No let up in sight for Washington Pike traffic woes
Many in Bridgeville can speak to the traffic headache that Route 50 can become when it backs up, but former planning commission chair Bob Fryer says the problem goes beyond that.
Bridgeville's business district, he said, never has had a chance to flourish because the main borough throughway — Washington Pike — cannot handle the influx of traffic from the surrounding major arteries.
The four-lane highways of Route 50 and Interstate 79 converge onto the two-lane Washington Pike along with Bower Hill Road, which is also four-lanes before narrowing to two as it nears the city center of Bridgeville.
To the east is South Hills Village, with four-lane roads leading to the shopping center from all directions — Bower Hill Road and Painter's Run Road from the west, Conner and Fort Couch roads from the east and Route 19 from the north and south.
South Fayette businesses don't stand a chance, Fryer said. The ease of access to the South Hills from both I-79 and Route 19 make it the obvious choice for area consumers.
“Unless South Fayette, Bridgeville and Collier come together to solve the traffic congestion nightmare on Washington Pike … the main consumers in the southwest quarter of Allegheny County will continue to move away from the South Fayette, Bridgeville and Collier business districts,” Fryer said.
The solution, he said, is simple: widen the rest of Washington Pike — the portion that runs through Bridgeville — to four lanes. While the Pennsylvania Department of Transportation has a plan — one it developed in conjunction with South Fayette's Newbury Market — Fryer said it is not what's best for the area.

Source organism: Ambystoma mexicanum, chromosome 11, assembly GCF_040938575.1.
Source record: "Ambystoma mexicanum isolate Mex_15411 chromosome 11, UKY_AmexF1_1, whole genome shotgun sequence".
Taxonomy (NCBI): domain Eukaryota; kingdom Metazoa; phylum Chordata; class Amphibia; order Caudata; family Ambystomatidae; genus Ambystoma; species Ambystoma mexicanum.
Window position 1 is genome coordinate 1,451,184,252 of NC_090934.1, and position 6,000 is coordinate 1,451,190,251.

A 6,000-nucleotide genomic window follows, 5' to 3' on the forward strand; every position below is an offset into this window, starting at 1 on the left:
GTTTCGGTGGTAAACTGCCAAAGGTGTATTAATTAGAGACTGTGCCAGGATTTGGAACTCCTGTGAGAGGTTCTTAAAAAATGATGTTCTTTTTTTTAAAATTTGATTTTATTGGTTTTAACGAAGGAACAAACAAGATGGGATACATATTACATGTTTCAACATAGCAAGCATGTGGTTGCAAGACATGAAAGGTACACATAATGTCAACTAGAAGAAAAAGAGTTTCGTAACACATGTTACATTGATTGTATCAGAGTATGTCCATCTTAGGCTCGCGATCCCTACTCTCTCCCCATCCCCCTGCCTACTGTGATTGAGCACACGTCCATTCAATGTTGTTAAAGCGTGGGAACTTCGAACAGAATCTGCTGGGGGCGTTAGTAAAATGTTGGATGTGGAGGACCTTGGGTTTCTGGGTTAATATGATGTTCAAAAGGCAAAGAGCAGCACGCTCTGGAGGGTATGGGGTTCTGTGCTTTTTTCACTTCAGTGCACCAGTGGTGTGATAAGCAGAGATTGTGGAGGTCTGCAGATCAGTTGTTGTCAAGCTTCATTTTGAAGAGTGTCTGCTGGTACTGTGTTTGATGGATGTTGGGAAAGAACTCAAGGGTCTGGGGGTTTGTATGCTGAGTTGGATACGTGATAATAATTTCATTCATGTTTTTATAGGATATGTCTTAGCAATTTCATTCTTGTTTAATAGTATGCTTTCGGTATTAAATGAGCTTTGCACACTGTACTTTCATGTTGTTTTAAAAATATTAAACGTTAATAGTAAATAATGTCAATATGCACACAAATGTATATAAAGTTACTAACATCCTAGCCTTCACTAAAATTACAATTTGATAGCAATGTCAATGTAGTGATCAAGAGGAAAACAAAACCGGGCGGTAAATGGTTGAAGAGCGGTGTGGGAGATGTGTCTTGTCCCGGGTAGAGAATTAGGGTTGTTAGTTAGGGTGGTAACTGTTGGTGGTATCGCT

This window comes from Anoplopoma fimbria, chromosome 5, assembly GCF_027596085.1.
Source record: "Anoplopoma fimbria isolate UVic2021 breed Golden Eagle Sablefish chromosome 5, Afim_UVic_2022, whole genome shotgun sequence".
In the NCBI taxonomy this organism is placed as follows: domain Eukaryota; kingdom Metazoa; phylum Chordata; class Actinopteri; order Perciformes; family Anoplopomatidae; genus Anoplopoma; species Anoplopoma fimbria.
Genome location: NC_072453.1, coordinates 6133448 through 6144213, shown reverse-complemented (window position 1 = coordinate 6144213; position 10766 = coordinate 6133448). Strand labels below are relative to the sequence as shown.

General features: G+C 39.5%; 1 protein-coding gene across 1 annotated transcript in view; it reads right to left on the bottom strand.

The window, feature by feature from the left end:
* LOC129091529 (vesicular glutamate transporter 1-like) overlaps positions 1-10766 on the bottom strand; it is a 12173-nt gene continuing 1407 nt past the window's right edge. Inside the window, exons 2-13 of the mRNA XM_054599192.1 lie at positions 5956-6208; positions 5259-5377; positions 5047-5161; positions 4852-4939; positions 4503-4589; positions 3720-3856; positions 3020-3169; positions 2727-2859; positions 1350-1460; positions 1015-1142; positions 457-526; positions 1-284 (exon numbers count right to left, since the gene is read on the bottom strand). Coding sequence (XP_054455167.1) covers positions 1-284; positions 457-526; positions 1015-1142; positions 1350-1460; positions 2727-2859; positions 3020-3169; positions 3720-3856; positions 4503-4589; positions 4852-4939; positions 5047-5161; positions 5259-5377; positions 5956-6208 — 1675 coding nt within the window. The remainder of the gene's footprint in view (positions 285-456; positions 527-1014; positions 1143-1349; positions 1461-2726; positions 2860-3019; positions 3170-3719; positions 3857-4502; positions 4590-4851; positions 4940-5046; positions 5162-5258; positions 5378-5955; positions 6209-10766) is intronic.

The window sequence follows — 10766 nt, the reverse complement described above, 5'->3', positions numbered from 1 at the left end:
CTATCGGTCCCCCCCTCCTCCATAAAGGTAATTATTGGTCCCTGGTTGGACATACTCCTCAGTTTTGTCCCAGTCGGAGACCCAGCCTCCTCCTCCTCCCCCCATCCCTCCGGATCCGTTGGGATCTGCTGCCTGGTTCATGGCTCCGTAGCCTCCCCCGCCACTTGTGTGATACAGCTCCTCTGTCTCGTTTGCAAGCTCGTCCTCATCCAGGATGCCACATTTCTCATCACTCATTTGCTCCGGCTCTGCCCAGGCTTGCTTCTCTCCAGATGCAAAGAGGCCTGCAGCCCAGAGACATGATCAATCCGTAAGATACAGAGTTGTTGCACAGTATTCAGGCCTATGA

The current plan calls for adding new traffic signals at the intersections of Washington Pike and Route 50 and Washington Pike and Chartiers Street. It also calls for adding a 165-foot northbound left-turn lane on Washington Pike. In terms of the I-79 ramps, it calls for an additional northbound left-turn lane on the southbound off-ramp.
Fryer's plan is to widen Washington Pike and parts of Bower Hill Road to four lanes. He said the widening could be done without disrupting current structures along the road.
“We don't want the Newbury/PennDOT plan built,” he said. “It will hurt the people and business owners of South Fayette for years to come.”
South Fayette Township Manager Ryan Egglestein said that traffic has been an ongoing problem in that section of the township, and it is something that the township has been working on in conjunction with both Fryer and PennDOT.
“It's something we're still trying to review,” he said. “There are a lot of variables, and we want to look at how to figure out how to alleviate some or as much of the traffic problem as possible.
Egglestein said that the township has been working with and getting feedback from Fryer for a while, but they are also working with PennDOT, which ultimately has the final say.
In terms of alleviating traffic on Washington Pike, Egglestein said widening the stretch to four lanes is “definitely” something the township is looking at.
“That's something we're looking at a long-term thing to do,” he said. “We're not sure at what point we'll come to a final decision, but that's definitely something we're looking at.”
Megan Guza is a staff writer for Trib Total Media. She can be reached at 412-388-5810 or firstname.lastname@example.org.
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